I eat out on the weekends at different restaurants and then write about them. Otherwise I am looking at art, cooking or gardening. Soon to be a blogger under food curator__ where you can have a visual feast.
Published March 22nd 2018
Authentic Sangria and Spanish Tapas
Spanish tapas and sangria to satisfy tastebuds
There is much to be said of discovering a hidden eatery that satisfies the tastebuds, gives you new flavours and leaves you wanting to tell others, and one of those gems is the GPO Postales Spanish Restaurant. Hidden on the ground level of Sydney's historic GPO Box located at No 1. Martin Place, Postales Spanish Restaurant serves an authentic and delicious presentation of Spanish cuisine.
From a selection of 23 tapas across meat, seafood or vegetarian options, to the traditional Spanish dish paella, amongst other delectable dishes of rice, seafood, meat and of course the traditional crema catalana or churros with chocolate for dessert, Postales Spanish Restaurant is a rare gem serving a taste of Spain here in Sydney. With rich flavours of saffron, paprika, tomatoes, and olive oil featured in many of the dishes, your tastebuds will be instantly transported to the Moorish and coastal regions of Spain.
Situated underground in a secluded space, Postales invites you into its warm and elegant fine dining space, with booths along the walls of the restaurant and tables in the centre, offering a combination of intimate and group dining spaces.
After a very warm and friendly welcome, I was eager to get stuck into the menu, particularly after hearing of all the tapas available and for some sangria. As someone who loves sangria, I had to try the red wine sangria, which was definitely one of my more favourite sangria mixes. It's refreshing sweetness and fruit flavours, provided a great companion to the meal ahead.
After ordering all the tapas and mains, service was great, as soon after tapas started coming out. First the waiter came with the pan de miche con aceite de oliva y aceitunas (miche bread with Spanish olives and Spanish oil). Then with one of my favourite tapas, patatas brava (hand cut fried potatoes with a spicy tomato sauce and aioli).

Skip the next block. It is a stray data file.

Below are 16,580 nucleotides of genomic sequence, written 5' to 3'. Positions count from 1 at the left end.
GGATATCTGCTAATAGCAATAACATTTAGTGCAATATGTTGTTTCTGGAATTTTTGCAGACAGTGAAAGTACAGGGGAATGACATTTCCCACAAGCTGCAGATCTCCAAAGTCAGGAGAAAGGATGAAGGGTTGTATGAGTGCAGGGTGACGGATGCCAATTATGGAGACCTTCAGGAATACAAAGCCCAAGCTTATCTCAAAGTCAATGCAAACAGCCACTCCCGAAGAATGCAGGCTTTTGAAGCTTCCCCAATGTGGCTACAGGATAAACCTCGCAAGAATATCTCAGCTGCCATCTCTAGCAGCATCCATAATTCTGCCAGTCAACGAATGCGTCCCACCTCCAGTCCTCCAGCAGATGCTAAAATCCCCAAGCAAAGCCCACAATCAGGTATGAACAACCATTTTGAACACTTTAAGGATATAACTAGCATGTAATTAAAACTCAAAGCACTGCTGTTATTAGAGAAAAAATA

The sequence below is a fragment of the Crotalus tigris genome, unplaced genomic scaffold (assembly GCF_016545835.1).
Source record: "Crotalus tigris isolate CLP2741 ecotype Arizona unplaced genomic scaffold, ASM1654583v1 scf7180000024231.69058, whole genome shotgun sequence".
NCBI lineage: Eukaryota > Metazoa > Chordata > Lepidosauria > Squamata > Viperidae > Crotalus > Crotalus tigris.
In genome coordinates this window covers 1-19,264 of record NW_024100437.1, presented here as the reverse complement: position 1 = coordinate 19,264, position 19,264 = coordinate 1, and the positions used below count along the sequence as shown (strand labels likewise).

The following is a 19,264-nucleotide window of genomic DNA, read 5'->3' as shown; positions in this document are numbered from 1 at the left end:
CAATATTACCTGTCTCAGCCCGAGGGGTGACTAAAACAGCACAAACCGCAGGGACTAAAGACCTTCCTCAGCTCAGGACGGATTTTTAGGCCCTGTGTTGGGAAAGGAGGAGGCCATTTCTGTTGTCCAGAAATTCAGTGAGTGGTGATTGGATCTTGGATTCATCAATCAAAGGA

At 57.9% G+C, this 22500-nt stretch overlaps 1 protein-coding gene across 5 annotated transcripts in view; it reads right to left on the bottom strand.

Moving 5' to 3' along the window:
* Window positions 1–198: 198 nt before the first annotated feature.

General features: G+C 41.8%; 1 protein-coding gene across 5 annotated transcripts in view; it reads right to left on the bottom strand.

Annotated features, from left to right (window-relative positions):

The traditional patata bravas, which are very common from Spain were basically chunky cuts of potatoes, which were soft on the inside and slightly crispy on the outside, topped with a tomato relish and aioli. As simple as they were, there was something so comforting about this tapa.
Whilst tomatoes, paprika and saffron are common ingredients encountered in Spanish cuisine, another one of those staple ingredients to the Spanish is the cured meat, jamón serrano. Rather than ordering jamón serrano on its own or with bread, I ordered the vieiras en salsa de Pedro Ximénez (pan-fried scallops wrapped in jamón serrano served with cauliflower and blue cheese puree, pistachio crumbs and a Pedro Ximénez reduction), which had an interesting sweet and salty combination.
Another seafood tapa, which I was told to try was the pulpo a la gallega (octopus with garlic and eschallot, served with potatoes and a lemon paprika dressing). The octopus was perfectly cooked, tender yet firm, and the seasoning had the right amount of spice and flavour. this was something I'd definitely order again. The combination of thinly sliced potatoes not only complimented the texture of the octopus but absorbed the paprika and lemon.
After enjoying the pulpo a la gallega, the croquetas de bacalao (homemade salted cod croquettes served with aioli) came out and it was simply delicious. These plump finger size croquettes were crumbed and lightly fried to perfection, giving the salted cod filling the right amount of crunch and texture. Though the filling itself had so much flavour from the salted cod and it just melted in your mouth.
Whilst the tapas selection and flavours were delicious, the main meal did not disappoint. Rather than ordering the traditional and well known paella, I wanted to try another popular Spanish dish, the zarzuela de mariscos (spicy seafood stew, with prawns, fish fillet, local black mussels and clams). Similar to the Italian zuppa di pesce, the Spanish zarzuela is a dish that has not fully been realised. Though after trying it at Postales, I highly recommend the dish, particularly if you enjoy fresh seafood and a tomato base stew. Each mouthful had flavours or saffron, paprika, chilli, and garlic, topped off by the juices of the fresh seafood. The portion of the dish was also quite generous, packed with seafood and definitely a dish that could be shared.
Another wonderful choice was the carne de cerdo asada (roasted pork belly with braised cannellini beans, chorizo and preserved lemon), which my partner ordered. The pork belly was succulent and soft and was paired very well with the cannellini beans, which had chorizo through it.
As one of the many specialty restaurants located at the GPO Grand, Postales Spanish Restaurant, is definitely a restaurant that can no longer be off the radar. From the service, atmosphere to the food, everything at Postales is a wonderful experience. For enquiries and reservations, Postales can be reached by, 9229 7744, or by following the reservation link.